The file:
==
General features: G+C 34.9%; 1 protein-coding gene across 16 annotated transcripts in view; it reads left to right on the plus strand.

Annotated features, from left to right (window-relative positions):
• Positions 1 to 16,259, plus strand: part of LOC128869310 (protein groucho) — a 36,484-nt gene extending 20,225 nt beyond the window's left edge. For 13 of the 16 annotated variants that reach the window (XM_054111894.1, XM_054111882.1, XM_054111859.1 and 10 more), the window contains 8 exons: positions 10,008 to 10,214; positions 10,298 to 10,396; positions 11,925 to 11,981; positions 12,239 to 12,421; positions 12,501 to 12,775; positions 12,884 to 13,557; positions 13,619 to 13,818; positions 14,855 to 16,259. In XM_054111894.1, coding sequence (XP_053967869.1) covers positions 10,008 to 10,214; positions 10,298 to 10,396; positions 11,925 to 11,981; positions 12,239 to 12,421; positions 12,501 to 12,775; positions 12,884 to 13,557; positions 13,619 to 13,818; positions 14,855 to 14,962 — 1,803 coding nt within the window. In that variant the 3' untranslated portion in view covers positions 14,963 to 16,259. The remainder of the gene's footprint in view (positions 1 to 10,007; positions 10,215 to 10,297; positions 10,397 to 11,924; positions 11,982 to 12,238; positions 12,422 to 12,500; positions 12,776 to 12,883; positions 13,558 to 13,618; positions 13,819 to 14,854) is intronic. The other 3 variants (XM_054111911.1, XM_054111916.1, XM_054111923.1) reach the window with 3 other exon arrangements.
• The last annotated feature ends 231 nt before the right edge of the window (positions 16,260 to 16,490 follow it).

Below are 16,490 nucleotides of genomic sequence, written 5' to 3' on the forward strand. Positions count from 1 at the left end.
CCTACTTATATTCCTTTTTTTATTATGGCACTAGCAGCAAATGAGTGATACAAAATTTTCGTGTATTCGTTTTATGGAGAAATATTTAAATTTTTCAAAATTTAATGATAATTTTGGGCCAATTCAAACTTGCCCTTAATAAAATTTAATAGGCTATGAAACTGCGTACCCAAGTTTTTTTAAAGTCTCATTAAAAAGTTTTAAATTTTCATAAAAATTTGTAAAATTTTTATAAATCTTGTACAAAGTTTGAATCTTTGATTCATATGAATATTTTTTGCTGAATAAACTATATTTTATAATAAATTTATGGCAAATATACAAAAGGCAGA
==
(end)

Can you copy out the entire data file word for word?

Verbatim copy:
General features: G+C 34.9%; 1 protein-coding gene across 16 annotated transcripts in view; it reads left to right on the plus strand.

Annotated features, from left to right (window-relative positions):
• Positions 1 to 16,259, plus strand: part of LOC128869310 (protein groucho) — a 36,484-nt gene extending 20,225 nt beyond the window's left edge. For 13 of the 16 annotated variants that reach the window (XM_054111894.1, XM_054111882.1, XM_054111859.1 and 10 more), the window contains 8 exons: positions 10,008 to 10,214; positions 10,298 to 10,396; positions 11,925 to 11,981; positions 12,239 to 12,421; positions 12,501 to 12,775; positions 12,884 to 13,557; positions 13,619 to 13,818; positions 14,855 to 16,259. In XM_054111894.1, coding sequence (XP_053967869.1) covers positions 10,008 to 10,214; positions 10,298 to 10,396; positions 11,925 to 11,981; positions 12,239 to 12,421; positions 12,501 to 12,775; positions 12,884 to 13,557; positions 13,619 to 13,818; positions 14,855 to 14,962 — 1,803 coding nt within the window. In that variant the 3' untranslated portion in view covers positions 14,963 to 16,259. The remainder of the gene's footprint in view (positions 1 to 10,007; positions 10,215 to 10,297; positions 10,397 to 11,924; positions 11,982 to 12,238; positions 12,422 to 12,500; positions 12,776 to 12,883; positions 13,558 to 13,618; positions 13,819 to 14,854) is intronic. The other 3 variants (XM_054111911.1, XM_054111916.1, XM_054111923.1) reach the window with 3 other exon arrangements.
• The last annotated feature ends 231 nt before the right edge of the window (positions 16,260 to 16,490 follow it).

Below are 16,490 nucleotides of genomic sequence, written 5' to 3' on the forward strand. Positions count from 1 at the left end.
CCTACTTATATTCCTTTTTTTATTATGGCACTAGCAGCAAATGAGTGATACAAAATTTTCGTGTATTCGTTTTATGGAGAAATATTTAAATTTTTCAAAATTTAATGATAATTTTGGGCCAATTCAAACTTGCCCTTAATAAAATTTAATAGGCTATGAAACTGCGTACCCAAGTTTTTTTAAAGTCTCATTAAAAAGTTTTAAATTTTCATAAAAATTTGTAAAATTTTTATAAATCTTGTACAAAGTTTGAATCTTTGATTCATATGAATATTTTTTGCTGAATAAACTATATTTTATAATAAATTTATGGCAAATATACAAAAGGCAGA